“After consulting with my family and trusted advisers, it has become clear that we will most likely not be successful against an unlimitedly financed opponent, and I refuse to put my family through what has transpired in other Soros-backed elections,” he said in a statement. McCord has since taken down his Facebook page and his campaign website.
Politico reported that Soros has pumped money into local DA races in at least a half-dozen states aimed at supporting African-American and Hispanic candidates who embrace criminal justice reform initiatives designed to keep more low-level criminals out of prison. Patillo, who is black, put pretrial diversion programs and community outreach at the center of his campaign.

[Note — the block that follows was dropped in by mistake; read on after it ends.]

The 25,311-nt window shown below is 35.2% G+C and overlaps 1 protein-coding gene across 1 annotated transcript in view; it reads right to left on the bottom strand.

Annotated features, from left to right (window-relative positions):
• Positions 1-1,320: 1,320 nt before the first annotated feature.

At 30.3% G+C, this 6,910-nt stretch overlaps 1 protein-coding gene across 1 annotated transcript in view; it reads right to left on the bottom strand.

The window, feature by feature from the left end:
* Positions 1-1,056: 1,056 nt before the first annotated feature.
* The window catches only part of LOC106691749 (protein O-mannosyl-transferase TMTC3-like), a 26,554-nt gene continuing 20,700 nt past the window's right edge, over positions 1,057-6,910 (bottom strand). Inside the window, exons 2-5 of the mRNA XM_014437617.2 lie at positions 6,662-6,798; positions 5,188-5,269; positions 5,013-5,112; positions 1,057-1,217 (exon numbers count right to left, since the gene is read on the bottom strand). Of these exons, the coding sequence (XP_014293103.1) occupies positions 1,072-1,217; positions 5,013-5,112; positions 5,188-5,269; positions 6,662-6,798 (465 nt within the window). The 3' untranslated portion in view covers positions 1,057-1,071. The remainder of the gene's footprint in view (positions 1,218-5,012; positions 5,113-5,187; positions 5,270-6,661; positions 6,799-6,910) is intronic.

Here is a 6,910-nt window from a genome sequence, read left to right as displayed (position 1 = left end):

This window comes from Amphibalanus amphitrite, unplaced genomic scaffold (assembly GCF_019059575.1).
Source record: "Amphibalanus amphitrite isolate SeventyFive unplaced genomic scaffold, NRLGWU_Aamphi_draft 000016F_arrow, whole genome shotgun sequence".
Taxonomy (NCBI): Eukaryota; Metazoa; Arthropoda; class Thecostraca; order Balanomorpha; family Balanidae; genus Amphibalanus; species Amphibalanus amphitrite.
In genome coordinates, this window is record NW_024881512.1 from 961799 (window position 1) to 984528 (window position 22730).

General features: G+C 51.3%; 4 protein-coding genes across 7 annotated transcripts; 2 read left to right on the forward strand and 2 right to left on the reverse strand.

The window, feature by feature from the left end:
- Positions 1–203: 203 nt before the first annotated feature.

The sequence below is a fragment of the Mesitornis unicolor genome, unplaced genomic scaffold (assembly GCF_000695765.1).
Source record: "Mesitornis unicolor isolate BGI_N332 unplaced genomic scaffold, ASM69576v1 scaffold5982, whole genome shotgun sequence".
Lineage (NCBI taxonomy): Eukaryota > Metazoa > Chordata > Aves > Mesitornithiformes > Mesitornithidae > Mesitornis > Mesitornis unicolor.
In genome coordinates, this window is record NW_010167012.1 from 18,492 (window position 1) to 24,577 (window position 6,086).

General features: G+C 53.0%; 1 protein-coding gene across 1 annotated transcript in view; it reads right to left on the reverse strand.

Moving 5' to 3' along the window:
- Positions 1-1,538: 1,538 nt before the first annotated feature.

Now a virtual lock to win the November race, Patillo told Channel 2 Action News reporter Mark Winne he didn't know anything about the Soros money.
“I had never heard of that entity, that organization, and I’ve never received any money from that organization,” he said. “That statement that my opponent made … is simply not true.”